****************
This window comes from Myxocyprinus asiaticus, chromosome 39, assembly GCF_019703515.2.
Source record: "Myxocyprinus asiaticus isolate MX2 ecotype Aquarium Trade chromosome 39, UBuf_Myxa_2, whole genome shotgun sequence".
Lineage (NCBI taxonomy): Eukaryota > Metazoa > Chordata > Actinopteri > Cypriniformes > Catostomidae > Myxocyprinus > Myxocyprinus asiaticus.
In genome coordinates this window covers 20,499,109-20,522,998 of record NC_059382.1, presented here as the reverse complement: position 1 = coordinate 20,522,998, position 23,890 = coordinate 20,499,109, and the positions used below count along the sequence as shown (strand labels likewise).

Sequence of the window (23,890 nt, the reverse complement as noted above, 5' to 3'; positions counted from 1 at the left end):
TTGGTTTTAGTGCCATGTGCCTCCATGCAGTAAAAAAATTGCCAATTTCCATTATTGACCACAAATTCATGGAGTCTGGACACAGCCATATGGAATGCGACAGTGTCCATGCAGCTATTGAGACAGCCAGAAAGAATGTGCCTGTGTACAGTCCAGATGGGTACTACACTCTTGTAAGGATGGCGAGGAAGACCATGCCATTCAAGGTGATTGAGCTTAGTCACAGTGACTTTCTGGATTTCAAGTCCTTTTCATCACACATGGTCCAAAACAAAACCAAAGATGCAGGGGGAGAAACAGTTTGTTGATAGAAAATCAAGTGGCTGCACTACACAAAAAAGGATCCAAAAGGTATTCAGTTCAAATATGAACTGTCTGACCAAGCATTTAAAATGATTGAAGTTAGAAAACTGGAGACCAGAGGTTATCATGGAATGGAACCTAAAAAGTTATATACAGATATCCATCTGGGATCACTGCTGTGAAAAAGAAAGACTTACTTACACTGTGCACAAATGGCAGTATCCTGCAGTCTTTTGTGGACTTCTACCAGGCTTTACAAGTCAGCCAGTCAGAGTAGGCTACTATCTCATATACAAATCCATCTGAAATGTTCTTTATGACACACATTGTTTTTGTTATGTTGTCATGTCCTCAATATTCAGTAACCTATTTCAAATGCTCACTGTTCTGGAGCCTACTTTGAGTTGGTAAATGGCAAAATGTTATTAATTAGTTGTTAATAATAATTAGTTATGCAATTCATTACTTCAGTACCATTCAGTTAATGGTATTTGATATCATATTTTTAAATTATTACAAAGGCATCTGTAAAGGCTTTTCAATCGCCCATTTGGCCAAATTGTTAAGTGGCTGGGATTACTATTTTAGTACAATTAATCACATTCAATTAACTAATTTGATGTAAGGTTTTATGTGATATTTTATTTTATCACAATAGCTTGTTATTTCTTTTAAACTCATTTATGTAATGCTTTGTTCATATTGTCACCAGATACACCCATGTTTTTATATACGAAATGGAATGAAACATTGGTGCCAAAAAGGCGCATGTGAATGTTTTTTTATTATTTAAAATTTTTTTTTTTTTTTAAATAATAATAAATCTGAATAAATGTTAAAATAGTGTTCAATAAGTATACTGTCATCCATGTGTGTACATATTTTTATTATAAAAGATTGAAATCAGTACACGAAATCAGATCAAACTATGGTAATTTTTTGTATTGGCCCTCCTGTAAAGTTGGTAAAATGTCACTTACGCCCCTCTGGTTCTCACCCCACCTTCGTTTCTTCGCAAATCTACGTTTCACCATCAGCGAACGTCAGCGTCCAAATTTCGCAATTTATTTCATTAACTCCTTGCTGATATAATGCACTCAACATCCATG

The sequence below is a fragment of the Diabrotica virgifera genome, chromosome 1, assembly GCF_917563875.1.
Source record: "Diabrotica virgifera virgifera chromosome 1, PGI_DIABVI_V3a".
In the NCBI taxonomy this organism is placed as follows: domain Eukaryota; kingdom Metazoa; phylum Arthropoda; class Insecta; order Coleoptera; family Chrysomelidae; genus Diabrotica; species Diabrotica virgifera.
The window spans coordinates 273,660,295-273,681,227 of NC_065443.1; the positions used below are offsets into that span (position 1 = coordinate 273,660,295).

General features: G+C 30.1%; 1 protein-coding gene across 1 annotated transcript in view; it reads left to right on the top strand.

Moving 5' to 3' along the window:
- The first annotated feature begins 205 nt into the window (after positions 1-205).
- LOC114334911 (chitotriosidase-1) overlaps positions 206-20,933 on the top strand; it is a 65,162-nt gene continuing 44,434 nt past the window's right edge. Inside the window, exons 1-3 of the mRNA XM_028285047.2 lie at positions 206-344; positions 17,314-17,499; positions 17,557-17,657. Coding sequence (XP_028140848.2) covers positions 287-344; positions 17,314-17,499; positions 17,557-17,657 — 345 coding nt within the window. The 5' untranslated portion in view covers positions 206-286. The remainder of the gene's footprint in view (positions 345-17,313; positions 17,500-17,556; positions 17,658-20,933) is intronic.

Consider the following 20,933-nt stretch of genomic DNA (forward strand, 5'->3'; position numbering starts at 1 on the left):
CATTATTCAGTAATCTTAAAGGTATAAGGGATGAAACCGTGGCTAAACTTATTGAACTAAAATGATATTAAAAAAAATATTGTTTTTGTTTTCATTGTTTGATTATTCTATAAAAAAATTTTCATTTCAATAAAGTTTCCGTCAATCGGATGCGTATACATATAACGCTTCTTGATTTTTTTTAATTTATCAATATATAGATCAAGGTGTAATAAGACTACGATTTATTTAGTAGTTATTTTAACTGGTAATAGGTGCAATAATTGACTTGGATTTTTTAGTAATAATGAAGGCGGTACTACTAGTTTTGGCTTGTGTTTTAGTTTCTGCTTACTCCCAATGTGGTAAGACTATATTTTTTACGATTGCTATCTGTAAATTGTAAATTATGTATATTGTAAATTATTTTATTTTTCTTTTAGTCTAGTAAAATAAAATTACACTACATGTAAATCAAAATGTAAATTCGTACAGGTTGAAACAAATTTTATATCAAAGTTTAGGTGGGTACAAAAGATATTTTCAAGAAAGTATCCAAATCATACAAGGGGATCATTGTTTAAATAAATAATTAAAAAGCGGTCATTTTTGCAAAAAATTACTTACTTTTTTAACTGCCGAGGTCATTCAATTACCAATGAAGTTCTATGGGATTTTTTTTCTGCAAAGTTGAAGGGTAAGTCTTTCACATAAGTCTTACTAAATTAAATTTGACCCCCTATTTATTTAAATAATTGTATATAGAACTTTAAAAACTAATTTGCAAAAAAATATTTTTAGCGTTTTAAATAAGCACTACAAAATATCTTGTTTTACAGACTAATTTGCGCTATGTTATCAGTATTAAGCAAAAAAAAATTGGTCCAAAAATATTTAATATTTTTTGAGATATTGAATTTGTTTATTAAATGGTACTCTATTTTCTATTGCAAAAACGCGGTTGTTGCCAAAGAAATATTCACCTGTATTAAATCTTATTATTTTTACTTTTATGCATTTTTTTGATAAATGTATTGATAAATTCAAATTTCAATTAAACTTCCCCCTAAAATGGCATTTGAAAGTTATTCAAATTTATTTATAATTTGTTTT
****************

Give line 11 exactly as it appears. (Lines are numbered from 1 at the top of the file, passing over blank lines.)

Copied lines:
General features: G+C 30.1%; 1 protein-coding gene across 1 annotated transcript in view; it reads left to right on the top strand.